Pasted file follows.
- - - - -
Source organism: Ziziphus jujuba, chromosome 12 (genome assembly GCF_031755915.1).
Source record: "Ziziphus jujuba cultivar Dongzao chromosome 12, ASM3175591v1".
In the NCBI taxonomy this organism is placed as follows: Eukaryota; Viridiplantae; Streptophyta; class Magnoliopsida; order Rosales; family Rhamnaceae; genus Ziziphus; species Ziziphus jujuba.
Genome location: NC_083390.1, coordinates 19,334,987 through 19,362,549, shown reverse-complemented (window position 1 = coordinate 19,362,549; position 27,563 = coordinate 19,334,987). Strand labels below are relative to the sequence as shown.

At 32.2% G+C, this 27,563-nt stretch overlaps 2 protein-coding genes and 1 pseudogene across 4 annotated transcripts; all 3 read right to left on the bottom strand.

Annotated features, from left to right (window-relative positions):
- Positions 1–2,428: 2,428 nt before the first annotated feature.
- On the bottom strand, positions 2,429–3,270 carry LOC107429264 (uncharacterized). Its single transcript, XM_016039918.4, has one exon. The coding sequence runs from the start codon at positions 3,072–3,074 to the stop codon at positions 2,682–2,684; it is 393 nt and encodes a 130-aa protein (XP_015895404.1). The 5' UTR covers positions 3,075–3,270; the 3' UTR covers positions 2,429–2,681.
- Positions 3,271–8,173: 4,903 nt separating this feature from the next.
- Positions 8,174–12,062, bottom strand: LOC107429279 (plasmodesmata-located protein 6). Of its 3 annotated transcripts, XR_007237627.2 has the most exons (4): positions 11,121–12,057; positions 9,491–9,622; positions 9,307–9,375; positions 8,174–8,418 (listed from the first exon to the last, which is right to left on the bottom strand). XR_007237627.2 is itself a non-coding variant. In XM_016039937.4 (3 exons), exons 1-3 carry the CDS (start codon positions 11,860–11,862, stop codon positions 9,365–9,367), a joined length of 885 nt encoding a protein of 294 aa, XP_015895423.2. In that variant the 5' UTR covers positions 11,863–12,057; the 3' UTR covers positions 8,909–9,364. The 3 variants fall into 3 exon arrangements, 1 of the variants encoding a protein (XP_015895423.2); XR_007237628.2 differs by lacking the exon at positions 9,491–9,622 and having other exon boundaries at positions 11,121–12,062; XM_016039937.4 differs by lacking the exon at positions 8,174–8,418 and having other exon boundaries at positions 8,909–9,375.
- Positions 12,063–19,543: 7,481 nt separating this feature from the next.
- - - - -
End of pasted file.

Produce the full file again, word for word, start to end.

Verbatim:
Source organism: Ziziphus jujuba, chromosome 12 (genome assembly GCF_031755915.1).
Source record: "Ziziphus jujuba cultivar Dongzao chromosome 12, ASM3175591v1".
In the NCBI taxonomy this organism is placed as follows: Eukaryota; Viridiplantae; Streptophyta; class Magnoliopsida; order Rosales; family Rhamnaceae; genus Ziziphus; species Ziziphus jujuba.
Genome location: NC_083390.1, coordinates 19,334,987 through 19,362,549, shown reverse-complemented (window position 1 = coordinate 19,362,549; position 27,563 = coordinate 19,334,987). Strand labels below are relative to the sequence as shown.

At 32.2% G+C, this 27,563-nt stretch overlaps 2 protein-coding genes and 1 pseudogene across 4 annotated transcripts; all 3 read right to left on the bottom strand.

Annotated features, from left to right (window-relative positions):
- Positions 1–2,428: 2,428 nt before the first annotated feature.
- On the bottom strand, positions 2,429–3,270 carry LOC107429264 (uncharacterized). Its single transcript, XM_016039918.4, has one exon. The coding sequence runs from the start codon at positions 3,072–3,074 to the stop codon at positions 2,682–2,684; it is 393 nt and encodes a 130-aa protein (XP_015895404.1). The 5' UTR covers positions 3,075–3,270; the 3' UTR covers positions 2,429–2,681.
- Positions 3,271–8,173: 4,903 nt separating this feature from the next.
- Positions 8,174–12,062, bottom strand: LOC107429279 (plasmodesmata-located protein 6). Of its 3 annotated transcripts, XR_007237627.2 has the most exons (4): positions 11,121–12,057; positions 9,491–9,622; positions 9,307–9,375; positions 8,174–8,418 (listed from the first exon to the last, which is right to left on the bottom strand). XR_007237627.2 is itself a non-coding variant. In XM_016039937.4 (3 exons), exons 1-3 carry the CDS (start codon positions 11,860–11,862, stop codon positions 9,365–9,367), a joined length of 885 nt encoding a protein of 294 aa, XP_015895423.2. In that variant the 5' UTR covers positions 11,863–12,057; the 3' UTR covers positions 8,909–9,364. The 3 variants fall into 3 exon arrangements, 1 of the variants encoding a protein (XP_015895423.2); XR_007237628.2 differs by lacking the exon at positions 9,491–9,622 and having other exon boundaries at positions 11,121–12,062; XM_016039937.4 differs by lacking the exon at positions 8,174–8,418 and having other exon boundaries at positions 8,909–9,375.
- Positions 12,063–19,543: 7,481 nt separating this feature from the next.